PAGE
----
The sign outside the Sanderson BuildingThere have been challenges and it remains early days but in Engineering, Dave has already seen unexpected benefits.

“Significant work is required to prepare course material in advance,” he explains. “However, it has sharpened my focus on the key content that I want my students to learn.

“It has also encouraged me to critically rethink how best to deliver that material – whether through video, a software-based experiment, or some other means. The reward for preparing in advance is that the dedicated time I have with students can be used to dig deeper into course topics, provoke more discussion and reflection, and answer their queries. Students have engaged very well with the new format so far, and are asking stimulating questions about the material.”

Dave’s students are still adjusting to the new system and adapting to the disruption to on-campus teaching. Jedidia Solomon Jesse, a second year BEng Electronics & Electrical Engineering student, said: “The pandemic hit us on global level and with it came heightened uncertainty about the future. Prior to the beginning of the semester, I was apprehensive about how my studies and schedule were going to be affected and sceptical about the new system that would combine in-person and online learning.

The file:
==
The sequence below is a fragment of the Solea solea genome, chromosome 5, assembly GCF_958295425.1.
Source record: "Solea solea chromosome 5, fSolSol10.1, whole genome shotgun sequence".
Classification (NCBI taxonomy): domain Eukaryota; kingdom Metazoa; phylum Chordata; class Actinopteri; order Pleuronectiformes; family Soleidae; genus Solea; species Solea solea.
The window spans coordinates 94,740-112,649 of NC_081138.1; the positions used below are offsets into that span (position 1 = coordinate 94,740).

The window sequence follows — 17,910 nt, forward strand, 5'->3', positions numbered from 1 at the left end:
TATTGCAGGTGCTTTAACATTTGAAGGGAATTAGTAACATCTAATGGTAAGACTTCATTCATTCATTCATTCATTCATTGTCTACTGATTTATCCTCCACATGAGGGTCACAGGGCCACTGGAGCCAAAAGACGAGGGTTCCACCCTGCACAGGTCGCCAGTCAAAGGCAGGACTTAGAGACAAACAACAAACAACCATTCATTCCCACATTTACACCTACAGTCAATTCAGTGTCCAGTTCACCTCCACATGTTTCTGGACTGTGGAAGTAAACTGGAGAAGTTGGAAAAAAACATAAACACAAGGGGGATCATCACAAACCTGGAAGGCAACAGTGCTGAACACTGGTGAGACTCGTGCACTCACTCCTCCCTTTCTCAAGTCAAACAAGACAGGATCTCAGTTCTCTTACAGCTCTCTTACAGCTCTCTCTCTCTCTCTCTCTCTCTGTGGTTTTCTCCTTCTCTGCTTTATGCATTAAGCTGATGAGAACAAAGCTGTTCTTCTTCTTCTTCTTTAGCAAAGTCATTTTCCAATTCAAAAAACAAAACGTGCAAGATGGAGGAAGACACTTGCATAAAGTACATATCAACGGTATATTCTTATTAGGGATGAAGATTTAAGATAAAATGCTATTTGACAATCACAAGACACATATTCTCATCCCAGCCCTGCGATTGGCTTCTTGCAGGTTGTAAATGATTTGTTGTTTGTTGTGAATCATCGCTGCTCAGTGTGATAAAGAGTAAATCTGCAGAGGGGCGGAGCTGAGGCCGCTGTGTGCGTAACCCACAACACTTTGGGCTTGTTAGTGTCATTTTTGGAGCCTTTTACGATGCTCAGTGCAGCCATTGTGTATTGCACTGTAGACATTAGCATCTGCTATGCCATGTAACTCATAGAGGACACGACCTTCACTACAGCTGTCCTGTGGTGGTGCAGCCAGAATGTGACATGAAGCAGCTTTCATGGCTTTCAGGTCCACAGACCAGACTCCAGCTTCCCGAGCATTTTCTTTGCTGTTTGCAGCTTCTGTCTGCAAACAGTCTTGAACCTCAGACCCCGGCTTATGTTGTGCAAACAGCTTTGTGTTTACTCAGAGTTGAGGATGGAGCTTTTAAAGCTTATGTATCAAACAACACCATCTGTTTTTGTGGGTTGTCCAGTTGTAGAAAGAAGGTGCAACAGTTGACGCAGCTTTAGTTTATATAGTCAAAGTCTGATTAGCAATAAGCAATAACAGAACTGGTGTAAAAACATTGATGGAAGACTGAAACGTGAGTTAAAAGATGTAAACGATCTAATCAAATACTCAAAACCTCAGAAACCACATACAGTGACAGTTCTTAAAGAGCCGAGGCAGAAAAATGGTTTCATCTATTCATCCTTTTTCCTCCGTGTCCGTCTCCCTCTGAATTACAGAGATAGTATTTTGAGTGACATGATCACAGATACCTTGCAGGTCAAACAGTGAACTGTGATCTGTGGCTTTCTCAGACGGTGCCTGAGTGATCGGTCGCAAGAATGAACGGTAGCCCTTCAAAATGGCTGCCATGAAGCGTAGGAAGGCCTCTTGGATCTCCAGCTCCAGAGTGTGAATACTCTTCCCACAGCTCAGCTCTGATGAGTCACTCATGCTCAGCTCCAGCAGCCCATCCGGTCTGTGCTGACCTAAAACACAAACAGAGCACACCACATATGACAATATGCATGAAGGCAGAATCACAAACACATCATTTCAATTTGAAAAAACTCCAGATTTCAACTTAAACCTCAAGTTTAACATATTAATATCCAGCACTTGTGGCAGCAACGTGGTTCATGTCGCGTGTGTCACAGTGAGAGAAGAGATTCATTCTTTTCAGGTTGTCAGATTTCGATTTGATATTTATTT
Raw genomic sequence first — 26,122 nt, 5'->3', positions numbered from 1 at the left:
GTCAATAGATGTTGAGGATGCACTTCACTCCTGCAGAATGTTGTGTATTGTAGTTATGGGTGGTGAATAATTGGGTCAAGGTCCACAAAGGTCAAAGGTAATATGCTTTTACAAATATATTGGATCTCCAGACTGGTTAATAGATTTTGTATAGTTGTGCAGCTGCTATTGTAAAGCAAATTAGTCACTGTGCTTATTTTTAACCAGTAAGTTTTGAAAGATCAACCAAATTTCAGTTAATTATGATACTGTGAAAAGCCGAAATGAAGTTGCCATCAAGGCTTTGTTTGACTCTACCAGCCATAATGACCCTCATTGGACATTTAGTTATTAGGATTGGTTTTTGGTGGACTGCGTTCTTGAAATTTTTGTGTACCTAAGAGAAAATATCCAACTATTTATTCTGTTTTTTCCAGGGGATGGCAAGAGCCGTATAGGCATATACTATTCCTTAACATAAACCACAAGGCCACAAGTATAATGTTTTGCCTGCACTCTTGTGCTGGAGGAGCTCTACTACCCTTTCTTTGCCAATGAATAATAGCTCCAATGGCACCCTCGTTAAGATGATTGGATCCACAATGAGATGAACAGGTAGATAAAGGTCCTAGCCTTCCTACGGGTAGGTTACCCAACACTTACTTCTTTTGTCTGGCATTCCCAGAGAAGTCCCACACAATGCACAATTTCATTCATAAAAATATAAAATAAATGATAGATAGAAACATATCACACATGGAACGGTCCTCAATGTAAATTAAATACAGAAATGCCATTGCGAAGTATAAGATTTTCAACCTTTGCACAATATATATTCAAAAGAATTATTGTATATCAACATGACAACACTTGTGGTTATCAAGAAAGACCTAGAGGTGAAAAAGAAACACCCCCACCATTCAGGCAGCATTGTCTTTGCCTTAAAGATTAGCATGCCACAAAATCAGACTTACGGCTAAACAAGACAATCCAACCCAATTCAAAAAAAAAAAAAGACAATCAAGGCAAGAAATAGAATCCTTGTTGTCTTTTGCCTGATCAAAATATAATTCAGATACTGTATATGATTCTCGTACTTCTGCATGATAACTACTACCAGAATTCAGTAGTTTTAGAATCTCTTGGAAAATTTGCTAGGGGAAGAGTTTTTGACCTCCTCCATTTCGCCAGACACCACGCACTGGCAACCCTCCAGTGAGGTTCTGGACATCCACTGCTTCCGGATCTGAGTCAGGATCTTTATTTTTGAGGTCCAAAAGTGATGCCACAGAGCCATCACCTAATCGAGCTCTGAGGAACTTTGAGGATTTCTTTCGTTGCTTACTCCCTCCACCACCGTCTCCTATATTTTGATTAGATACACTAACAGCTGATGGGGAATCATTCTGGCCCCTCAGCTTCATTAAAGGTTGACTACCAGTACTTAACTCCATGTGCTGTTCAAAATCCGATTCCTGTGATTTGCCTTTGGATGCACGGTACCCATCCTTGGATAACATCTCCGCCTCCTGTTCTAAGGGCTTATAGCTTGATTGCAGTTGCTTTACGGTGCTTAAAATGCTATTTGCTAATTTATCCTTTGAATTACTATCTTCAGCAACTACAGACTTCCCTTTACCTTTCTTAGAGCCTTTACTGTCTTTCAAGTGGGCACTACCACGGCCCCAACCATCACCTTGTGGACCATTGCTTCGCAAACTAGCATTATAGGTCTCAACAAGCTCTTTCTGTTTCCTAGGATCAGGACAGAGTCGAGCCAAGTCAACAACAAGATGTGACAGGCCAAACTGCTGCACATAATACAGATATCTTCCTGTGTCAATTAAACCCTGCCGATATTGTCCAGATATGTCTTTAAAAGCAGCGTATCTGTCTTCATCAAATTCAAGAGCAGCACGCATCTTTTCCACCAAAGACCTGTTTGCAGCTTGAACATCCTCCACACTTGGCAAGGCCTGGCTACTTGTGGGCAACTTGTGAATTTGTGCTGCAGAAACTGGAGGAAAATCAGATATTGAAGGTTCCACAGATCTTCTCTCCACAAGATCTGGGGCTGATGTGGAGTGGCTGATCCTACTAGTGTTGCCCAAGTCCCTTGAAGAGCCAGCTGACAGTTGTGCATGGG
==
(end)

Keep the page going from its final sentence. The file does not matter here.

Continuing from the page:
“Having experienced the hybrid system for a couple of weeks, I think it presents a unique set of challenges and advantages. The self-paced learning, though a challenge in itself, has made me feel I have taken ownership of my learning. That I dictate my learning speed and times has made me feel closer to my degree as a personal goal.”

Flipping the classroom

A key consideration for the team planning the School’s transition to hybrid teaching was ensuring that digital elements encouraged interaction between classmates, and with the lecturer. The idea of the ‘flipped classroom’ became central to this – requiring students to study material in advance of scheduled sessions. Dave says this is proving effective but requires an adjustment on the part of the student too.

“The flipped-classroom model turns sessions into opportunities for students to discuss and ask questions, rather than have material ‘delivered’ to them. This requirement for prior self-study is vitally important for this approach to work well. We anticipated that students may need additional support as they get to grips with this, so the School is producing detailed guides for each course to steer students through the material they need to cover and help them to manage their own time.